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Are your clients over-insured?

What a weird question. With today’s super-high deductibles and astronomical out-of-pocket limits, many people with health insurance struggle to pay their medical bills despite being “insured”. As we point out in a recent blog post, the maximum deductible and out-of-pocket limit for HSA-qualified plans is increasing to $7,500 for an individual and $15,000 for a family in 2023, and for non-HSA plans, the max OOP is increasing to $9,100 for single coverage and $18,200 for family coverage.

Will Congress Extend the Enhanced Premium Tax Credits?

A huge question right now—one that will have a big impact on insurance agents and their clients this fall—is whether Congress will extend the enhanced premium tax credits that have been in place for the last two years.

The Enhanced Premium Tax Credits are Substantial

It’s been a few months since the Biden Administration announced the increase in the premium tax credits for individual health plans under the American Rescue Plan Act (ARPA), so hopefully you’re busy helping clients take advantage of the increased financial assistance. If not, we wanted to stress to you just how significant this assistance can be for certain individuals.

Are You Texting Your Clients?

In the old days (and the old days weren’t that long ago), most business was done face-to-face or over the phone. In fact, that’s probably how many of you did business until the pandemic hit. While traveling to an appointment or having a phone conversation can be time consuming, they can also help you build relationships with your clients.

Preventive Care Isn’t Really Preventive

Let’s be honest—most preventive care visits don’t really prevent illnesses. When we go to the doctor to get poked and prodded during our annual physical, most of the tests are intended to determine if we already have or are susceptible to something that, without treatment, could become more serious.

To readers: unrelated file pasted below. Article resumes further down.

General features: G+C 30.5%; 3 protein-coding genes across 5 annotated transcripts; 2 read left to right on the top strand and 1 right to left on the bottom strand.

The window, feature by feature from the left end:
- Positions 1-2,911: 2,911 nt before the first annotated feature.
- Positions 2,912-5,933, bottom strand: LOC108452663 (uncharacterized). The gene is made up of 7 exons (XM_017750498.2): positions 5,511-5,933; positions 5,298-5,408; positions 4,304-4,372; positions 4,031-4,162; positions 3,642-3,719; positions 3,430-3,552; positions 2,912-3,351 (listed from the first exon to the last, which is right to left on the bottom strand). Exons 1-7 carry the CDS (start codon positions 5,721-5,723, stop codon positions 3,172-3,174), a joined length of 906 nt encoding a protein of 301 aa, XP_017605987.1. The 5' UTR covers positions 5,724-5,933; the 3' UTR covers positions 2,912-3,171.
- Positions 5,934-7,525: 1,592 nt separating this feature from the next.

New Rule Could Increase Premiums and Out-of-Pockets

The Wall Street Journal recently reported on proposed changes by the Trump Administration “that could raise health insurance costs for millions of Americans who get coverage on the job or receive subsidies under the Affordable Care Act.” As they explain, the two sides continue to bicker about the Affordable Care Act: “Republicans say subsidies for consumers are inflated; Democrats see another effort to sabotage the health law.”

Understanding Facility Copayments

Most of us understand what a copayment is, right? It’s a fixed dollar amount that the insured pays for certain covered services on a health plan before benefits are paid by the plan. Usually, but not always, benefits that apply these copayments, or copays for short, are paid before the calendar-year deductible has been met and after the copay has been paid by the insured. Some HSA-qualified plans, though, do have copayments for prescriptions that kick in after the deductible has been met.

Dependent Rates Soar in 2018

As you probably noticed during this year’s open enrollment period, the rates for children under age 21 have increased significantly, forcing many clients to ask if there’s another option. This is true for both individual and small group plans, and its cause dates back to some regulations issued by the Department of Health and Human Services (HHS) in December of 2016.

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